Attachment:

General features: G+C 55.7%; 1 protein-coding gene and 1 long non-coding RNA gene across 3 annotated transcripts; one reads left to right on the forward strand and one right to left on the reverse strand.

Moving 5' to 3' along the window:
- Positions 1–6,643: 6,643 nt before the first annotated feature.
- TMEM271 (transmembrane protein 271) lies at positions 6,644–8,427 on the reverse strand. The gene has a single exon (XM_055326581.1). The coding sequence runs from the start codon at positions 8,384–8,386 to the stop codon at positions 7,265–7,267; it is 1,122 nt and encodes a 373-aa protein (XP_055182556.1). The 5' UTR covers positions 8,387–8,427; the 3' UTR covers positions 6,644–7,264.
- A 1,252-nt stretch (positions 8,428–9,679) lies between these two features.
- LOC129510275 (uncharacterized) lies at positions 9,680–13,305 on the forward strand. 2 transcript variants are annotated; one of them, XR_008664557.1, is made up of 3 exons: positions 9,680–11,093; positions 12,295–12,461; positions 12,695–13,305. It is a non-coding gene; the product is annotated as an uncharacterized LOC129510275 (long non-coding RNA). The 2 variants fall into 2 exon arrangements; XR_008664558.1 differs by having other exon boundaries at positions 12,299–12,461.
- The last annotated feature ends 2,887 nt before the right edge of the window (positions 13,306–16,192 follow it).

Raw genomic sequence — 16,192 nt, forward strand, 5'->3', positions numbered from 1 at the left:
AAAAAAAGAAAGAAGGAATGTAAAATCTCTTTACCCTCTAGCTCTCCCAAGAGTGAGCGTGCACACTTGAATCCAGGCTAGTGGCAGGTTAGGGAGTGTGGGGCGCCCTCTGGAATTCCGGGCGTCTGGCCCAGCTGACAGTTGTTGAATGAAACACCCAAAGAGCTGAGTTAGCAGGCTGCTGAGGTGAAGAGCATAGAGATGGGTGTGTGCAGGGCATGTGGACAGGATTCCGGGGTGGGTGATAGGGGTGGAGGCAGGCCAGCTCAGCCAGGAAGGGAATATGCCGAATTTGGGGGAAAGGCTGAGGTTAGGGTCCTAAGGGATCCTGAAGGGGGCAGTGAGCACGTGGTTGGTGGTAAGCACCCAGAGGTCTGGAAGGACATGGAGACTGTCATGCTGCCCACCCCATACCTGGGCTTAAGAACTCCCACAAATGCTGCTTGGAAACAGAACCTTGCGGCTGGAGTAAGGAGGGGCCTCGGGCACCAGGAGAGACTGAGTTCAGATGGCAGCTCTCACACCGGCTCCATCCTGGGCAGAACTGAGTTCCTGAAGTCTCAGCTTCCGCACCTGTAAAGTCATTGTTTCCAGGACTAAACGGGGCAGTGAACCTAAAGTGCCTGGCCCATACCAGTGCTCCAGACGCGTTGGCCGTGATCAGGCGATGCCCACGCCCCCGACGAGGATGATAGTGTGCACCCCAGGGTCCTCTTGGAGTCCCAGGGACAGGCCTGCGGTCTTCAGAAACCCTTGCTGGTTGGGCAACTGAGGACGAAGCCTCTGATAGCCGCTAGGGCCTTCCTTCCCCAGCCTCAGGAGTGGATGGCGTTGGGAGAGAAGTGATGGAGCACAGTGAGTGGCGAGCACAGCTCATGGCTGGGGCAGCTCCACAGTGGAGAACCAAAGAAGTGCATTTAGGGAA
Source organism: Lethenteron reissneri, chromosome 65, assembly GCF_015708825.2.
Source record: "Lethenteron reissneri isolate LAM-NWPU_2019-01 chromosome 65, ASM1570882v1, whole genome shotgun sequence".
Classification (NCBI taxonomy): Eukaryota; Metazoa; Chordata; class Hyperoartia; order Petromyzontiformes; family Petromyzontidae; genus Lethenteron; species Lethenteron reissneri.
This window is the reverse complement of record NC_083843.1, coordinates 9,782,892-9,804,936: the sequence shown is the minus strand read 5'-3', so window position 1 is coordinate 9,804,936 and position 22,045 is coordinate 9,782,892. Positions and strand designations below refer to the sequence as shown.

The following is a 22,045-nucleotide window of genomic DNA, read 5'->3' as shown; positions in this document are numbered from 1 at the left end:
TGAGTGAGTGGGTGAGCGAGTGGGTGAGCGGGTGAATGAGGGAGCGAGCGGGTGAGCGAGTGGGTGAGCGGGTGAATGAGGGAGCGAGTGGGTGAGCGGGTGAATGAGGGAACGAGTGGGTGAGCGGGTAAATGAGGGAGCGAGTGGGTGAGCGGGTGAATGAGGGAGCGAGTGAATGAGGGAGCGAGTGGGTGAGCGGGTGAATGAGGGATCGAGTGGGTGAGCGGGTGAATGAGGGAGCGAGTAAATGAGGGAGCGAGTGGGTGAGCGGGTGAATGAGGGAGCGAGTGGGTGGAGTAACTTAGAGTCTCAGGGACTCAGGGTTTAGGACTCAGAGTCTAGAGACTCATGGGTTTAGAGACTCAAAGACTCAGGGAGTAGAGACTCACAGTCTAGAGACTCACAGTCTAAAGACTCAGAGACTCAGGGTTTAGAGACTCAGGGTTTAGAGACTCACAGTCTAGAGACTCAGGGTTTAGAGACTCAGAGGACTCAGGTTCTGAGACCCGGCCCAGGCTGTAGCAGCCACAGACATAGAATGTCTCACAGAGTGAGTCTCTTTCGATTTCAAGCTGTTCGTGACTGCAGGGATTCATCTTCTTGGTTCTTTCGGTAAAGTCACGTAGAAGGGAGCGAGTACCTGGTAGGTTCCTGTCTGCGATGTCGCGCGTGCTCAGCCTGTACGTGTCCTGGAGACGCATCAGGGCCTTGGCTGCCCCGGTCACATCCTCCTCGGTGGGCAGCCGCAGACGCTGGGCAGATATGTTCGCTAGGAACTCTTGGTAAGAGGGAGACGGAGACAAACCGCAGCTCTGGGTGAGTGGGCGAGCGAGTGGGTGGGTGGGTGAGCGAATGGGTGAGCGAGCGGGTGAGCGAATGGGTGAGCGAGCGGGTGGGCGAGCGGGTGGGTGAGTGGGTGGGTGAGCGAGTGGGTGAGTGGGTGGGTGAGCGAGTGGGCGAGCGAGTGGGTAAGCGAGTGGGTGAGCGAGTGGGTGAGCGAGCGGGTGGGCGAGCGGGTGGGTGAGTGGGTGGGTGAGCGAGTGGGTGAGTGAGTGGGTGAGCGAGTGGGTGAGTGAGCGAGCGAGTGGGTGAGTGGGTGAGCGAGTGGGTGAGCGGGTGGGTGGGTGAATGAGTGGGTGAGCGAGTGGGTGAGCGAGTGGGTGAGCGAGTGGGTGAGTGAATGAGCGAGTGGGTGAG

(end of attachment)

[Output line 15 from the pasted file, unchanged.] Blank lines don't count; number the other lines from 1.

TGAGTGAGTGGGTGAGCGAGTGGGTGAGCGGGTGAATGAGGGAGCGAGCGGGTGAGCGAGTGGGTGAGCGGGTGAATGAGGGAGCGAGTGGGTGAGCGGGTGAATGAGGGAACGAGTGGGTGAGCGGGTAAATGAGGGAGCGAGTGGGTGAGCGGGTGAATGAGGGAGCGAGTGAATGAGGGAGCGAGTGGGTGAGCGGGTGAATGAGGGATCGAGTGGGTGAGCGGGTGAATGAGGGAGCGAGTAAATGAGGGAGCGAGTGGGTGAGCGGGTGAATGAGGGAGCGAGTGGGTGGAGTAACTTAGAGTCTCAGGGACTCAGGGTTTAGGACTCAGAGTCTAGAGACTCATGGGTTTAGAGACTCAAAGACTCAGGGAGTAGAGACTCACAGTCTAGAGACTCACAGTCTAAAGACTCAGAGACTCAGGGTTTAGAGACTCAGGGTTTAGAGACTCACAGTCTAGAGACTCAGGGTTTAGAGACTCAGAGGACTCAGGTTCTGAGACCCGGCCCAGGCTGTAGCAGCCACAGACATAGAATGTCTCACAGAGTGAGTCTCTTTCGATTTCAAGCTGTTCGTGACTGCAGGGATTCATCTTCTTGGTTCTTTCGGTAAAGTCACGTAGAAGGGAGCGAGTACCTGGTAGGTTCCTGTCTGCGATGTCGCGCGTGCTCAGCCTGTACGTGTCCTGGAGACGCATCAGGGCCTTGGCTGCCCCGGTCACATCCTCCTCGGTGGGCAGCCGCAGACGCTGGGCAGATATGTTCGCTAGGAACTCTTGGTAAGAGGGAGACGGAGACAAACCGCAGCTCTGGGTGAGTGGGCGAGCGAGTGGGTGGGTGGGTGAGCGAATGGGTGAGCGAGCGGGTGAGCGAATGGGTGAGCGAGCGGGTGGGCGAGCGGGTGGGTGAGTGGGTGGGTGAGCGAGTGGGTGAGTGGGTGGGTGAGCGAGTGGGCGAGCGAGTGGGTAAGCGAGTGGGTGAGCGAGTGGGTGAGCGAGCGGGTGGGCGAGCGGGTGGGTGAGTGGGTGGGTGAGCGAGTGGGTGAGTGAGTGGGTGAGCGAGTGGGTGAGTGAGCGAGCGAGTGGGTGAGTGGGTGAGCGAGTGGGTGAGCGGGTGGGTGGGTGAATGAGTGGGTGAGCGAGTGGGTGAGCGAGTGGGTGAGCGAGTGGGTGAGTGAATGAGCGAGTGGGTGAG